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proposal: ITR (was Re: Removing packages perhaps too aggressively?)




On Wed, Jan 31, 2018 at 08:14:31PM +0100, Andrej Shadura wrote:
> It has happened to me in the recent years quite a few times that a
> package which I was using has a RoQA bug filed against it, and the
> package's got removed at a very short notice.

For example, dasher was removed (by its maintainer!) because he believed no
one cares about it; the packages wasn't even orphaned.  No one monitors FTP
bugs, the ftpmasters acted swiftly, and the flamewar started only after the
removal was completed.

On the other hand, we have thousands of crap packages no one cares about,
in all three states of maintenance:
* orphaned
* nominally "maintained"
* with a maintainer who actually fixes bugs
yet no one removes them because we don't _know_ whether users would get
hurt, or merely move to an alternative.


Thus, I'd like to propose a new kind of wnpp bug: "Intent To Remove".
It's pretty much the opposite of O:
* if you orphan a package, you claim that you (or the old maintainer) don't
  have enough time, but you believe that Debian is better off with the
  package being kept in the archive
  (batched orphaning (such as by the MIA team) makes no statement for the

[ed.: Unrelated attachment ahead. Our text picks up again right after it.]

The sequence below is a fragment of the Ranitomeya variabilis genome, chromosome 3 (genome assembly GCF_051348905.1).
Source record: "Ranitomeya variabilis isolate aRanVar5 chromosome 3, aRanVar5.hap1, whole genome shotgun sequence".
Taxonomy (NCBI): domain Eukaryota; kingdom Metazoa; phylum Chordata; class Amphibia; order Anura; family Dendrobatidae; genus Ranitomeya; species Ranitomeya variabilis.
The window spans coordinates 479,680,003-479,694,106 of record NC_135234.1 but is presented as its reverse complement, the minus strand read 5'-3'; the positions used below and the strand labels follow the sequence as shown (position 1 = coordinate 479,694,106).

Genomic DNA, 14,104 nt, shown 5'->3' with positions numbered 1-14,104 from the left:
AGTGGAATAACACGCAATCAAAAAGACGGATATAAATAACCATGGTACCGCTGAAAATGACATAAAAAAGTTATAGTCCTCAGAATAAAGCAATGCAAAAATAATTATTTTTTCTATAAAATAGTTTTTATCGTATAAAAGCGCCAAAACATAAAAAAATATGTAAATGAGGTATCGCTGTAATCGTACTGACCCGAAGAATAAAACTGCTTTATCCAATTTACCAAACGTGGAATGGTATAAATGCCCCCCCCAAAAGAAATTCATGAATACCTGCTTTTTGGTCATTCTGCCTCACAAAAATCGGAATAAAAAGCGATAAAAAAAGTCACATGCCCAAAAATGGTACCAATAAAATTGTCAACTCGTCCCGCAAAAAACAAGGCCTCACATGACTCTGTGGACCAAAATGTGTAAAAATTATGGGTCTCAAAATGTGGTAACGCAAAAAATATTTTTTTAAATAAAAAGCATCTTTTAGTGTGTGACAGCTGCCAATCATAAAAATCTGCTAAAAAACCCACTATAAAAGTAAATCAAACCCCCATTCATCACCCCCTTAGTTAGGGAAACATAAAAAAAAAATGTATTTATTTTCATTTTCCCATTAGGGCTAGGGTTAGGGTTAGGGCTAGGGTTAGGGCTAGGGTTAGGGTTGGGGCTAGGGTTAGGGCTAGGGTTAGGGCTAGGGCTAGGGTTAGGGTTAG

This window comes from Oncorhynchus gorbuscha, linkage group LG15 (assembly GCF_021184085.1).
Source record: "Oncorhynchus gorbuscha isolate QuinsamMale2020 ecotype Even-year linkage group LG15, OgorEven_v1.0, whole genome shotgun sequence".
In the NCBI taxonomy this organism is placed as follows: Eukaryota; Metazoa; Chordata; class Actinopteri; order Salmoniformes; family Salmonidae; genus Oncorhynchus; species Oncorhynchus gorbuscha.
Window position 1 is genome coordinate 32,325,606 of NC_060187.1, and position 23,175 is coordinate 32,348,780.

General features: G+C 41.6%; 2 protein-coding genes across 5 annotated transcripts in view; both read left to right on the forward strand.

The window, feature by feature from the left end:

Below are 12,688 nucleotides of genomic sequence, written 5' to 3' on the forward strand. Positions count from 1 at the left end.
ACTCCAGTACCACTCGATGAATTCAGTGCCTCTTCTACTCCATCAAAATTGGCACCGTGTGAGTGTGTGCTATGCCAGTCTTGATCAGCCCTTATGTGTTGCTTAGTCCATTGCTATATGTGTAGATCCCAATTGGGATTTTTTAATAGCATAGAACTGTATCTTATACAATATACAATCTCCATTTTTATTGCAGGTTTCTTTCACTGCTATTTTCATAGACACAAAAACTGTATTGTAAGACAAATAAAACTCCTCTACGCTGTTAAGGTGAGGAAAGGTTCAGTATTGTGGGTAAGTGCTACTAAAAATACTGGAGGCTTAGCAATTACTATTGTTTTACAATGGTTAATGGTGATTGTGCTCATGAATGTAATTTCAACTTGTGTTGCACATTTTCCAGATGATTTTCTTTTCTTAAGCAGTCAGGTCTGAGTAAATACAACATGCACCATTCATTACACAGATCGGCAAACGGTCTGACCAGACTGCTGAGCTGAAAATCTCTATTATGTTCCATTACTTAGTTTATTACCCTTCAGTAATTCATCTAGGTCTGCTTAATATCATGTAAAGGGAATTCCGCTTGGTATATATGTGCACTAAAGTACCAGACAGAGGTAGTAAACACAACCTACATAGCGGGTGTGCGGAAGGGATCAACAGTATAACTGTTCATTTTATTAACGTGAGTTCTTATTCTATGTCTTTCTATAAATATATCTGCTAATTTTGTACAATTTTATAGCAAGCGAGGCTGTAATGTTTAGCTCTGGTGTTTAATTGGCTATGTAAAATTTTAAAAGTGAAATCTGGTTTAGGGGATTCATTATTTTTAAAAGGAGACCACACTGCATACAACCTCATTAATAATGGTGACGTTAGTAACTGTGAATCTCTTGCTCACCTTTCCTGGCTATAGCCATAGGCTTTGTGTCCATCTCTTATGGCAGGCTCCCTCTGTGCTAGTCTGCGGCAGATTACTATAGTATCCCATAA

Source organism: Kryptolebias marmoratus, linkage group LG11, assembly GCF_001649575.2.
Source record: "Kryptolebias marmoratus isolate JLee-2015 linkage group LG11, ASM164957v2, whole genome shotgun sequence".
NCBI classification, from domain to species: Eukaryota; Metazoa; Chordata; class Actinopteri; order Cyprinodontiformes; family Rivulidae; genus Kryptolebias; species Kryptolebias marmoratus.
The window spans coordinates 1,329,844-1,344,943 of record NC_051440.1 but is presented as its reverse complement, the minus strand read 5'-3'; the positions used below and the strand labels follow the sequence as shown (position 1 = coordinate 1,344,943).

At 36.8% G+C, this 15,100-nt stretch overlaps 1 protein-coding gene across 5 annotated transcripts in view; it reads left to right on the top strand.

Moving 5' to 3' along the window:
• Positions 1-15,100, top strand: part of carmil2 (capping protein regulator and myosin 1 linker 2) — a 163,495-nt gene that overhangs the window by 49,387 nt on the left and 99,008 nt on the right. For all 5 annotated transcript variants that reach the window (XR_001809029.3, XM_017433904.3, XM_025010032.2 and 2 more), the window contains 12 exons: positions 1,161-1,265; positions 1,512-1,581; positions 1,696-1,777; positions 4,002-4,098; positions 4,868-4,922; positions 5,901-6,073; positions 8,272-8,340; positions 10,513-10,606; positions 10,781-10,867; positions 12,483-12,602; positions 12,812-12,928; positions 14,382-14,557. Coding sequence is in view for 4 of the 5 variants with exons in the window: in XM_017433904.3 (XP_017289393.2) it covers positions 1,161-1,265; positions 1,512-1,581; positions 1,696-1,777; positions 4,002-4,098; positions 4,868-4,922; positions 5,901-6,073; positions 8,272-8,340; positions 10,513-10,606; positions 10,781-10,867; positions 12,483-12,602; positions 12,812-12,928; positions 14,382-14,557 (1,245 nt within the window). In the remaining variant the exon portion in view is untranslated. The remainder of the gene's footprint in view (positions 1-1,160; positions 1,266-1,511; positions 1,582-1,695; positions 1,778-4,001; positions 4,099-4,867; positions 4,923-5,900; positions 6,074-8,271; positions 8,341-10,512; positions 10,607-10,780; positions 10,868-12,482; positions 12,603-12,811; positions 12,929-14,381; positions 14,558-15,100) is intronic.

latter part, but that still means no assessment rather than a negative
  one)
* by filing an ITR, you don't disclaim your commitment to the package (if
  you're the maintainer, you may or may not be willing to continue working
  on it) -- but instead, you declare doubt whether the package is still
  needed.

After filing the ITR, if no one objects in a period time, the bug would be
retitled to Ro{M,QA} and shoved towards those guys wearing hats with "FTP"
written on them.  Such a period could be:
* (if we decide to CC ITRs to d-devel): short: a week?
* otherwise: long: 6 months?
We could even have a mix of both of these: packages likely to evoke a
controversy could be discussed upon on d-devel then handled as soon as the
flamerwar abates, while QA spring cleaning would be quiet, massed, and
without haste.

We could have an offshot of wnpp-alert notify you if a package you have
installed has been ITRed.  Perhaps even this could be installed by default,
so users in stable of obscure packages have a chance to act.

As someone who watches the output of qa-rc a lot, most of the time I stare
at the list, ponder "do I fix this? or would RoQA be better?", shrug and
move on.  Instead, we could file hundreds of ITRs, wait, then bury the ftp
folks under a pile of removal requests.

However, ITRs wouldn't be mandatory: the majority of packages can be removed
outright; you'd file an ITR only if you believe there's some controversy.


So, let'd discuss!


One issue: on a small screen, crap font and no glasses, "ITR" looks similar
to "ITP", an alternate acronym could be better.

Meow.
-- 
⢀⣴⠾⠻⢶⣦⠀ The bill with 3 years prison for mentioning Polish concentration
⣾⠁⢰⠒⠀⣿⡁ camps is back.  What about KL Warschau (operating until 1956)?
⢿⡄⠘⠷⠚⠋⠀ Zgoda?  Łambinowice?  Most ex-German KLs?  If those were "soviet
⠈⠳⣄⠀⠀⠀⠀ puppets", Bereza Kartuska?  Sikorski's camps in UK (thanks Brits!)?